Pensacola Bridge Damage Worse Than First Thought


Safety & Security

Barge damage to the Pensacola Bay Bridge during Hurricane Sally is worse than first thought and there is no timetable yet for the repair, reports

“The department understands how critical this facility is to the community and is also working to develop the repair plan necessary to restore the bridge back to a condition that will last for decades to come,” said a news release by the Florida Department of Transportation (FDOT). “These efforts are being done as quickly, but thoroughly, as possible and the exact timeline for completion of repairs remains unknown at this time.”

A preliminary inspection found:

  • About 30 spans were impacted from total collapse to minor damage.
  • At least four bridge piers have rotated as a result of barge impact. That can result in an uneven level of stress on the span, potentially requiring additional repair work.
  • At least one pier has suffered cracked pilings, which is the portion that extends underwater into the ground. FDOT continues to assess all piers to identify if any others have suffered cracks and will then determine a repair plan.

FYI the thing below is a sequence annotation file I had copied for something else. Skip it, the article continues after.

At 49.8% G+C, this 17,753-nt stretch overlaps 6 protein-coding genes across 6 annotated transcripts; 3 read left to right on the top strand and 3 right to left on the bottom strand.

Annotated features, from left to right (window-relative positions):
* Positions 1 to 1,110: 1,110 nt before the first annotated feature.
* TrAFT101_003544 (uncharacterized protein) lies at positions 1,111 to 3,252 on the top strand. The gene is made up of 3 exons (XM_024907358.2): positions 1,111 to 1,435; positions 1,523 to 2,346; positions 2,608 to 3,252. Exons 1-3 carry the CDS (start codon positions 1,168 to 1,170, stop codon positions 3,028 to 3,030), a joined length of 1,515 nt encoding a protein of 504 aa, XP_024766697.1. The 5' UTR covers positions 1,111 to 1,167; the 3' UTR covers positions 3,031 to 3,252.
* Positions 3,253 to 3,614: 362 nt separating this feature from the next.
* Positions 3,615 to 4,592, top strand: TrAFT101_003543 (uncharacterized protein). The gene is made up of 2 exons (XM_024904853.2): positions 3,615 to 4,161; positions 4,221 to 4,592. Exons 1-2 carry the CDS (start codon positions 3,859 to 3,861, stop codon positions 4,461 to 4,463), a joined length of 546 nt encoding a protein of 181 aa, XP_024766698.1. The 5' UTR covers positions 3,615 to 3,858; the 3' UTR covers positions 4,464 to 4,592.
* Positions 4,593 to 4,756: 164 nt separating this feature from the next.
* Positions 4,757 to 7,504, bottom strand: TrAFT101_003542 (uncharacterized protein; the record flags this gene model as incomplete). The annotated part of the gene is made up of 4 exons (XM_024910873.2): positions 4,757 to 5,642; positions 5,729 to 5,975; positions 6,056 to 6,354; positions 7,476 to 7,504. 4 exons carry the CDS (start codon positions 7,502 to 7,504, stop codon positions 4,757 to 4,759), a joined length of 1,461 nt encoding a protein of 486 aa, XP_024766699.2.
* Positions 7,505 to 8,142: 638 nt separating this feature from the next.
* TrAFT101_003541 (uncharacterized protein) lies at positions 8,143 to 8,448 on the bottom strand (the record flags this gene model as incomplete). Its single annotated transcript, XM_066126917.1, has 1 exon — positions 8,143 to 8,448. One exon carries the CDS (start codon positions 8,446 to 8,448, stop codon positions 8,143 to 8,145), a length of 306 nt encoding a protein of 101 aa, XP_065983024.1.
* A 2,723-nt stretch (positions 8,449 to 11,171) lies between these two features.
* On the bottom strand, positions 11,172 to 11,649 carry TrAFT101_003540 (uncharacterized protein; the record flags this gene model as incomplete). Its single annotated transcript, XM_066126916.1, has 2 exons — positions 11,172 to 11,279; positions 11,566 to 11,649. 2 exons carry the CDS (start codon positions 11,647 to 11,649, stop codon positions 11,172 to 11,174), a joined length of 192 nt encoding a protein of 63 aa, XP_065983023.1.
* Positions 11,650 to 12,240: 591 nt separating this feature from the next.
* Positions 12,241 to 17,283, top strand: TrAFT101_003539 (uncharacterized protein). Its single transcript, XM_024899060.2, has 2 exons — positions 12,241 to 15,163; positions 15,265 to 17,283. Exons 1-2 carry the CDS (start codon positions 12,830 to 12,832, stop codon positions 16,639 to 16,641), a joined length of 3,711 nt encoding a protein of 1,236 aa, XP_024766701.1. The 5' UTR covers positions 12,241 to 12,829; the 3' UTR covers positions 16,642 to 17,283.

• No damage to arch section of the bridge deck has been detected at this time.

While FDOT’s inspection work can continue at other areas of the bridge, removing the contractor’s barges from the bridge is necessary for FDOT to complete its full inspection. FDOT is working with the contractor and has requested that the contractor provide a timeline for the removal of the barges, the website reported.

FDOT has an increased amount of crew members out inspecting the bridge due to the circumstances, but the conditions (wind and water clarity) are not favorable. For reference, a full inspection of this bridge under normal and favorable conditions can take up to three weeks.

According to FDOT and the website, the bridge closure is still anticipated to be for an extended period of time. A more specific estimate and impacts to the current construction schedule will be known once the full assessment and repair plan are determined.